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Comment Re:Welcome to the Trump future... (Score 1) 410

> Because no one's Insurance Company ever told them what doctor's were covered before Obamacare.

Before Obamacare, the private insurance plans in my state were better. You could buy a proper insurance plan on the open market. Now those types of plans are gone. Can't buy them at any price.

That means that the best facilities are out of your reach if you're on Obamacare and have cancer.

I've actually had to go BACK to being on an employer provided plan because of Obamacare.

Comment Re:Welcome to the Trump future... (Score 1) 410

> Yes, I'm sure taking away subsides of millions of people will work great, they can stop paying $150 per month

I don't know anyone like this and most of my family are the sorts of people that white knights like you claim to champion.

I'm not sure this mythical "obamacare beneificiary" even exists. Are you capable of describing what such a person should look like?

Comment Re:Welcome to the Trump future... (Score 1) 410

How about the opportunity to spend your money on more immediate necessities rather insane insurance premiums.

Remember, Obamacare only gives you the "privelege" of paying a lot for something you may never need.

If you are normal person hysterically fixated on the possibility of medical bankruptcy, then the liberal media has already damaged you. Your mental problems are the fault of liberals, not republicans.

Comment Re: Ahh (Score 1) 66

From one device, you're right. From a few tens of thousands or more, it does, and the costs of storing it all on the server add up very quickly. Even if it's only 9.6Kb/s (enough for telephony), ten thousand users adds up to around 100MB/s, or about 7.7 TB/day. With a million users, that's a pretty difficult cost to justify.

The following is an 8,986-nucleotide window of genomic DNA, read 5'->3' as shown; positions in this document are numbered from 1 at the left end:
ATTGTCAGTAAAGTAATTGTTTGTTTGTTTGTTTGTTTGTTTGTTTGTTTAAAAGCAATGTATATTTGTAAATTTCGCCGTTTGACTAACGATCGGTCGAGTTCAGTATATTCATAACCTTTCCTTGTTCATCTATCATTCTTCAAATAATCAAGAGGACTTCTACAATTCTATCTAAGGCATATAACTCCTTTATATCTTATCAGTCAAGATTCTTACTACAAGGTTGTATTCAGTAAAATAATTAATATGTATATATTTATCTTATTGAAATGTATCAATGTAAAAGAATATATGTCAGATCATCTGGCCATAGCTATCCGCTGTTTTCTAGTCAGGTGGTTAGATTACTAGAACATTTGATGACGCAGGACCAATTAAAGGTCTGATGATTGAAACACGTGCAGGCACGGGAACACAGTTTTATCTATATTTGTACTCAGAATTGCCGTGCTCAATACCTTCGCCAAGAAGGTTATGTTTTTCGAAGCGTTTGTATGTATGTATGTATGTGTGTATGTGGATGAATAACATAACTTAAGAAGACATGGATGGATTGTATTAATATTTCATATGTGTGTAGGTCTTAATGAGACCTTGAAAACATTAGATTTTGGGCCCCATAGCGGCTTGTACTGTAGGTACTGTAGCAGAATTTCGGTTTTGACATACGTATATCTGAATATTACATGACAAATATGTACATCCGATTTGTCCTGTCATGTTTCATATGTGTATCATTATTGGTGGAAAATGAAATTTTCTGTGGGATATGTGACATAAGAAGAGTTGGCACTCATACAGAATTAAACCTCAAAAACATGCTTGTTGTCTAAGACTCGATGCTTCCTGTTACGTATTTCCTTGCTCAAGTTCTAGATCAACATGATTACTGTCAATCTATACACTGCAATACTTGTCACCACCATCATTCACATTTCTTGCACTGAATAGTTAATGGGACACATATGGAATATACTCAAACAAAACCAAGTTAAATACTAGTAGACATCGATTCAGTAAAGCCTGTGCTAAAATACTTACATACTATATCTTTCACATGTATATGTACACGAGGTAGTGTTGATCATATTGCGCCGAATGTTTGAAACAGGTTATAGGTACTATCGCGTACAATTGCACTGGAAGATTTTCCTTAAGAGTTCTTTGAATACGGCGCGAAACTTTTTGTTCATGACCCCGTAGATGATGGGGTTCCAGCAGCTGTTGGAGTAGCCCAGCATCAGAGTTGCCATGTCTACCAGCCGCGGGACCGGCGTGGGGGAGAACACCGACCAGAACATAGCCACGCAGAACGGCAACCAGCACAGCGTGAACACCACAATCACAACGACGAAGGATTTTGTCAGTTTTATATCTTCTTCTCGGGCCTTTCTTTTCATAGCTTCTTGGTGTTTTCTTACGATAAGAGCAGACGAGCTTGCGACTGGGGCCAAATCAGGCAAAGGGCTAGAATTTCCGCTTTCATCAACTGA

Comment Re: Ahh (Score 1) 66

Typically, these things use a very low-power DSP to recognise the pattern of plosives and sonorants that match the trigger word. They keep a very small ring buffer of audio and wake up a more power-hungry chip if there's a possible match. They won't record all of the audio, because it would be too power hungry and they won't stream it all to a remote server because the bandwidth costs would be too high.

Comment Re:Google, Motorola, Intel . . . (Score 1) 248

And California would be sucking pretty badly without Silicon Valley too.

Without Silicon Valley, California would still have Hollywood, which adds a lot to the state's economy. California would look pretty bad if you took out San Francisco, Los Angeles, and their surrounding areas, but most states would look pretty bad if you took away 75% of their population.

Comment Re:How is this different from arbitrage on the NYS (Score 1) 208

It can sometimes work that way, but there's no guarantee. If the buyer meets the sellers price, there's no one in between - the deal is done. But the moment that happens, the market is back to normal, with a gap between buyer and seller.

If the highest current outstanding bid (WTB) is $100, and the highest current outstanding ask (WTS) is $104, how's the bot going to make money - buy at 104 and sell at 100? No. The bot makes money when someone wants to sell "at market" the bot buys at 101, and the seller makes $1 more. Later, if the price hasn't moved, and someone is buying "at market", the bot may sell at 103, and the buyer saves $1.

Do you understand how this works? And why it's risky? If there's only 1 bot, it is reasonably safe, but it benefits both buyer and seller, so why complain. But there's usually more than one bot racing each other, so it's more like buy at 101.95 and sell at 102.05, which is great for the casual, small-time guy like me. I remember how it was last century, and it sucked.

Comment Re:So.... Yik Yakked? (Score 5, Insightful) 68

Yik Yak was all the rage for a few months because it was billed as an "anonymous" hyperlocal message board. As soon as the kids figured out that "anonymous" bomb/shooting threats over Yik Yak would still get them arrested, the user base went away. I don't understand how they managed to raise $73.5 million fucking dollars for this; apparently I need an introduction some of these venture capital people...

Comment Re:How is this different from arbitrage on the NYS (Score 2) 208

If the bot goes overboard it will get stuck with an overpriced stock. That's always been the risk market makers take.

Front-running is illegal, bot or not. Without illegal front-running, bots just increase liquidity through competition with each other. Providing liquidity is the way that market makers make a profit - they buy when no one else is willing to, then later sell when no one else is willing to, and make a profit off the sporadic timing in thinner markets - but the result is a better price for "real" buyers and sellers.

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